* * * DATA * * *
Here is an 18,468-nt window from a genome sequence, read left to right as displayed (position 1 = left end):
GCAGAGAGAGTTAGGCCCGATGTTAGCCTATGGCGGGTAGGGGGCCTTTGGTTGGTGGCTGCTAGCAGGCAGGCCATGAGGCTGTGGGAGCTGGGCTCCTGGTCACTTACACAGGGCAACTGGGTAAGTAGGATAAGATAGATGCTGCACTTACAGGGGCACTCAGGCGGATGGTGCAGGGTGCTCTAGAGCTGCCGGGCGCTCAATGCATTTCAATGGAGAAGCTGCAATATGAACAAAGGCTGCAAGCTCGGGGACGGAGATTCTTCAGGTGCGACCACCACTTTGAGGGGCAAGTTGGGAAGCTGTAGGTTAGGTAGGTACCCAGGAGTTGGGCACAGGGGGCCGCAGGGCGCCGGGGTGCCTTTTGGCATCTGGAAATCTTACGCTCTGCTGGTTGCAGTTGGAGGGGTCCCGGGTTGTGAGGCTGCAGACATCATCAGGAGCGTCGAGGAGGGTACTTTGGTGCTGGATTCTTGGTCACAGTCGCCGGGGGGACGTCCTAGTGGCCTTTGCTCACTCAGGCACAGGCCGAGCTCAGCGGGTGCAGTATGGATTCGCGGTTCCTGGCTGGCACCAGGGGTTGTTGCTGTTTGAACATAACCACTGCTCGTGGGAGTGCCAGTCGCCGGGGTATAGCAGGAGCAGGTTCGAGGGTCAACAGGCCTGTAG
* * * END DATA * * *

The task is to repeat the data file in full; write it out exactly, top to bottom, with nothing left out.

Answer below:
Here is an 18,468-nt window from a genome sequence, read left to right as displayed (position 1 = left end):
GCAGAGAGAGTTAGGCCCGATGTTAGCCTATGGCGGGTAGGGGGCCTTTGGTTGGTGGCTGCTAGCAGGCAGGCCATGAGGCTGTGGGAGCTGGGCTCCTGGTCACTTACACAGGGCAACTGGGTAAGTAGGATAAGATAGATGCTGCACTTACAGGGGCACTCAGGCGGATGGTGCAGGGTGCTCTAGAGCTGCCGGGCGCTCAATGCATTTCAATGGAGAAGCTGCAATATGAACAAAGGCTGCAAGCTCGGGGACGGAGATTCTTCAGGTGCGACCACCACTTTGAGGGGCAAGTTGGGAAGCTGTAGGTTAGGTAGGTACCCAGGAGTTGGGCACAGGGGGCCGCAGGGCGCCGGGGTGCCTTTTGGCATCTGGAAATCTTACGCTCTGCTGGTTGCAGTTGGAGGGGTCCCGGGTTGTGAGGCTGCAGACATCATCAGGAGCGTCGAGGAGGGTACTTTGGTGCTGGATTCTTGGTCACAGTCGCCGGGGGGACGTCCTAGTGGCCTTTGCTCACTCAGGCACAGGCCGAGCTCAGCGGGTGCAGTATGGATTCGCGGTTCCTGGCTGGCACCAGGGGTTGTTGCTGTTTGAACATAACCACTGCTCGTGGGAGTGCCAGTCGCCGGGGTATAGCAGGAGCAGGTTCGAGGGTCAACAGGCCTGTAG